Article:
To define the terms buffer strip, terraces and contour farming.
To apply the skills of observation to interpret visual materials as sources of information.
To explore the causes and effects of soil erosion and water pollution.
Students will examine an aerial photograph of a terraced farm field. The clue questions will introduce students to the terms terrace, buffer strip and contour farming. In Iowa, terraces and buffer strips are used to prevent the run-off that destroys topsoil and pollutes streams and rivers.
During the follow-up activity students will be introduced to terracing as a farming practice throughout the world. In many locations and climates for thousands of years, people have farmed the slopes of mountains and hills by creating terraces.
As an application of these concepts, students will make observations of Stone City, an important and famous painting by Grant Wood. Students should apply sound principles of contour farming when observing the painting. Then they will draw their own version of the painting by adding contour farming with terraces and buffer strips.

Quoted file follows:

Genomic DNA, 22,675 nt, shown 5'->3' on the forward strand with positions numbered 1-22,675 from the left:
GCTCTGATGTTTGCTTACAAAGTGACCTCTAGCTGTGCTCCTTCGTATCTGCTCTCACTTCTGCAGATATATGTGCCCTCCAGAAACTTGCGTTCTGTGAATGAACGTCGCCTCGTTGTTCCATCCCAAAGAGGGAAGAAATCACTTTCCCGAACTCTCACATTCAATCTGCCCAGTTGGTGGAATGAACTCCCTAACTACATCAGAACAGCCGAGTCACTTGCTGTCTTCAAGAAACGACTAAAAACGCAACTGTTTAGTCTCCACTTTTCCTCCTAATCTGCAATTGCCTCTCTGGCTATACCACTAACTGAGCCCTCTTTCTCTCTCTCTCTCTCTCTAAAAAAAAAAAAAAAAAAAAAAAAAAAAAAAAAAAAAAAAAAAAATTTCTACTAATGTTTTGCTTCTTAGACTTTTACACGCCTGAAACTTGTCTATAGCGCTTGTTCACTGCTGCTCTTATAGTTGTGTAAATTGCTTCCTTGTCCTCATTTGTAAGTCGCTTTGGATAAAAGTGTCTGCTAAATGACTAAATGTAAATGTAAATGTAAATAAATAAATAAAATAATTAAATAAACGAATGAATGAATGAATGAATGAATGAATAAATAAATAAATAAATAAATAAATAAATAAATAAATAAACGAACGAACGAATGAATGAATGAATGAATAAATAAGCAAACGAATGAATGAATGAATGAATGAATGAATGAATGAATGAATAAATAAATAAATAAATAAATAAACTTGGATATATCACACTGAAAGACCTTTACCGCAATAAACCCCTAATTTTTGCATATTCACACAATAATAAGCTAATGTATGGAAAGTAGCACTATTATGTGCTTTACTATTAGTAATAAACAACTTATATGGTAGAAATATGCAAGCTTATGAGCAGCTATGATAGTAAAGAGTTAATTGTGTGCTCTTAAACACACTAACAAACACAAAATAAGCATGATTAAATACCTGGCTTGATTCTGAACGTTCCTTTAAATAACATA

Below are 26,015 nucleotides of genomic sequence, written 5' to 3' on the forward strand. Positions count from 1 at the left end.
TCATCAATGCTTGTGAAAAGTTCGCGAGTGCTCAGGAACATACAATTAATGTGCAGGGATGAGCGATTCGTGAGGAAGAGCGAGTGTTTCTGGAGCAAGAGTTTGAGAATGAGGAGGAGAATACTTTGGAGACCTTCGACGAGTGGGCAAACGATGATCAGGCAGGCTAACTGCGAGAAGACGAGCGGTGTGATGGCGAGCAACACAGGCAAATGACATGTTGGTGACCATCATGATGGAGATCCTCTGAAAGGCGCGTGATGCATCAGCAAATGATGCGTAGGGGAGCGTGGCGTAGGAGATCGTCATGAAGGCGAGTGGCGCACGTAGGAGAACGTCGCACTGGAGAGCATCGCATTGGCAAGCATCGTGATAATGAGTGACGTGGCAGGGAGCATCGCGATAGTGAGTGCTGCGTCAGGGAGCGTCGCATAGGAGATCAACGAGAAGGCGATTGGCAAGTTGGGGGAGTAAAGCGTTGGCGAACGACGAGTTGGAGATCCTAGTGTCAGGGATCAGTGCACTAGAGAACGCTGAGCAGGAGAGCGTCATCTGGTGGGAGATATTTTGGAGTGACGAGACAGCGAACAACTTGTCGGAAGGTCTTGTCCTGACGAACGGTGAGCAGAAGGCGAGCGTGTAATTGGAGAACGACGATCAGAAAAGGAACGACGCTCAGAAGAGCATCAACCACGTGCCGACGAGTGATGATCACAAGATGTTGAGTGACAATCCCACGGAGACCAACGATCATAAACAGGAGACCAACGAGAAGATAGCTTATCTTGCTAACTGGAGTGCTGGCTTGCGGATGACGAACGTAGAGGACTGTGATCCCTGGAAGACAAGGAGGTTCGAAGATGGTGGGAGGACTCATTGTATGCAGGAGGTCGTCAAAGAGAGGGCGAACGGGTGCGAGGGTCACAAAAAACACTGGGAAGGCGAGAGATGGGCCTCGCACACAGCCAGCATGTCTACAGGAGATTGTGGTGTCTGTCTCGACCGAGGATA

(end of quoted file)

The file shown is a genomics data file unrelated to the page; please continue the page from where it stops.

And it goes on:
Introduce the terms cause and effect. Discuss the fact that for every event or decision, there are multiple effects. Provide examples such as the following:
Flooding along rivers and streams
Choosing to smoke cigarettes
Increased risk of lung cancer
Working hard on school assignments
In addition to initial effects, there are also ripple effects. For example, heavy rains result in flooding along rivers and streams that in turn, results in evacuation of people living along the streams, etc.
Distribute to teams of students a blank copy of the Decision Wheel. Have students write the words "Soil Erosion and Pollution" in the center of the wheel.
Using online resources students will identify the consequences and ripple effects of soil erosion.
When students have completed their charts, provide time for groups to share their work. A sample completed Decision Wheel has been provided as a guide for discussion.